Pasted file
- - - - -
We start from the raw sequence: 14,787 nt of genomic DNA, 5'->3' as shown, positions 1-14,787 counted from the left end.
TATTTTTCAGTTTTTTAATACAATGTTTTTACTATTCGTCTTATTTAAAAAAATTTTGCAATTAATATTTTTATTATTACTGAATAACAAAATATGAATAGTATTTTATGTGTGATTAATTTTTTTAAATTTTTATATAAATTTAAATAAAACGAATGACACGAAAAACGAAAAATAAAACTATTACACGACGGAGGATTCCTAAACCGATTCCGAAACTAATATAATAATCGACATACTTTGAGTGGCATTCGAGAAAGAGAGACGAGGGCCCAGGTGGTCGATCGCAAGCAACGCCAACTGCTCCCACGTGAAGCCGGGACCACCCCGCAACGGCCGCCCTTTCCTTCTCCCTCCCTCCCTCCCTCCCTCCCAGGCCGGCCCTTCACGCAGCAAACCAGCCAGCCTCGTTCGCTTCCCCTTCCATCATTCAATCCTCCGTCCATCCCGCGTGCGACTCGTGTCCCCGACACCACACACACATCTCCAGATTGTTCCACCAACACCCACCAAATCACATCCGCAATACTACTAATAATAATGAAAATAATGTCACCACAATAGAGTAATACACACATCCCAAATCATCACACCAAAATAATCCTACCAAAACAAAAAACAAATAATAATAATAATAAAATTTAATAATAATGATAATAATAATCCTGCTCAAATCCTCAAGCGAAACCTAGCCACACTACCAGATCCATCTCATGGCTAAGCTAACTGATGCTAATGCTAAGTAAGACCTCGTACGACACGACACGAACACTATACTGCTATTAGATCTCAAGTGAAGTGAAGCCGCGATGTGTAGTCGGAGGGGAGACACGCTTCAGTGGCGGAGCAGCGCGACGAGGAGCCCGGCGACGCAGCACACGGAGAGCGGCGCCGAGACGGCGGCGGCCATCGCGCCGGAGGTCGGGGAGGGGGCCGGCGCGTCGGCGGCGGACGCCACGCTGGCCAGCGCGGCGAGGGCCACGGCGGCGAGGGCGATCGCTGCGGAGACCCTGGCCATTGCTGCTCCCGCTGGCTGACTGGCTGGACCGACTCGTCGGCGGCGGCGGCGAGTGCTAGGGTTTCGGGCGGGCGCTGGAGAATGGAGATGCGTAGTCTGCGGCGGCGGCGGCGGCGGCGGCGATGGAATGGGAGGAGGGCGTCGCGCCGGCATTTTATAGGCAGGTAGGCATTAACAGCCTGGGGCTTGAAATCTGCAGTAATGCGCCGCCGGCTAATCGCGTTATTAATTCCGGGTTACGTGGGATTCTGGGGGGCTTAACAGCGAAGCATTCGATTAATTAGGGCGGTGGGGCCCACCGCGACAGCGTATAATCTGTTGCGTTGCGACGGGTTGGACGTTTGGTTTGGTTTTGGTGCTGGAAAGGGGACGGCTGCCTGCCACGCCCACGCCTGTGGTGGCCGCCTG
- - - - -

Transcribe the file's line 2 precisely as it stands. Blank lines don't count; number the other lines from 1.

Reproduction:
TATTTTTCAGTTTTTTAATACAATGTTTTTACTATTCGTCTTATTTAAAAAAATTTTGCAATTAATATTTTTATTATTACTGAATAACAAAATATGAATAGTATTTTATGTGTGATTAATTTTTTTAAATTTTTATATAAATTTAAATAAAACGAATGACACGAAAAACGAAAAATAAAACTATTACACGACGGAGGATTCCTAAACCGATTCCGAAACTAATATAATAATCGACATACTTTGAGTGGCATTCGAGAAAGAGAGACGAGGGCCCAGGTGGTCGATCGCAAGCAACGCCAACTGCTCCCACGTGAAGCCGGGACCACCCCGCAACGGCCGCCCTTTCCTTCTCCCTCCCTCCCTCCCTCCCTCCCAGGCCGGCCCTTCACGCAGCAAACCAGCCAGCCTCGTTCGCTTCCCCTTCCATCATTCAATCCTCCGTCCATCCCGCGTGCGACTCGTGTCCCCGACACCACACACACATCTCCAGATTGTTCCACCAACACCCACCAAATCACATCCGCAATACTACTAATAATAATGAAAATAATGTCACCACAATAGAGTAATACACACATCCCAAATCATCACACCAAAATAATCCTACCAAAACAAAAAACAAATAATAATAATAATAAAATTTAATAATAATGATAATAATAATCCTGCTCAAATCCTCAAGCGAAACCTAGCCACACTACCAGATCCATCTCATGGCTAAGCTAACTGATGCTAATGCTAAGTAAGACCTCGTACGACACGACACGAACACTATACTGCTATTAGATCTCAAGTGAAGTGAAGCCGCGATGTGTAGTCGGAGGGGAGACACGCTTCAGTGGCGGAGCAGCGCGACGAGGAGCCCGGCGACGCAGCACACGGAGAGCGGCGCCGAGACGGCGGCGGCCATCGCGCCGGAGGTCGGGGAGGGGGCCGGCGCGTCGGCGGCGGACGCCACGCTGGCCAGCGCGGCGAGGGCCACGGCGGCGAGGGCGATCGCTGCGGAGACCCTGGCCATTGCTGCTCCCGCTGGCTGACTGGCTGGACCGACTCGTCGGCGGCGGCGGCGAGTGCTAGGGTTTCGGGCGGGCGCTGGAGAATGGAGATGCGTAGTCTGCGGCGGCGGCGGCGGCGGCGGCGATGGAATGGGAGGAGGGCGTCGCGCCGGCATTTTATAGGCAGGTAGGCATTAACAGCCTGGGGCTTGAAATCTGCAGTAATGCGCCGCCGGCTAATCGCGTTATTAATTCCGGGTTACGTGGGATTCTGGGGGGCTTAACAGCGAAGCATTCGATTAATTAGGGCGGTGGGGCCCACCGCGACAGCGTATAATCTGTTGCGTTGCGACGGGTTGGACGTTTGGTTTGGTTTTGGTGCTGGAAAGGGGACGGCTGCCTGCCACGCCCACGCCTGTGGTGGCCGCCTG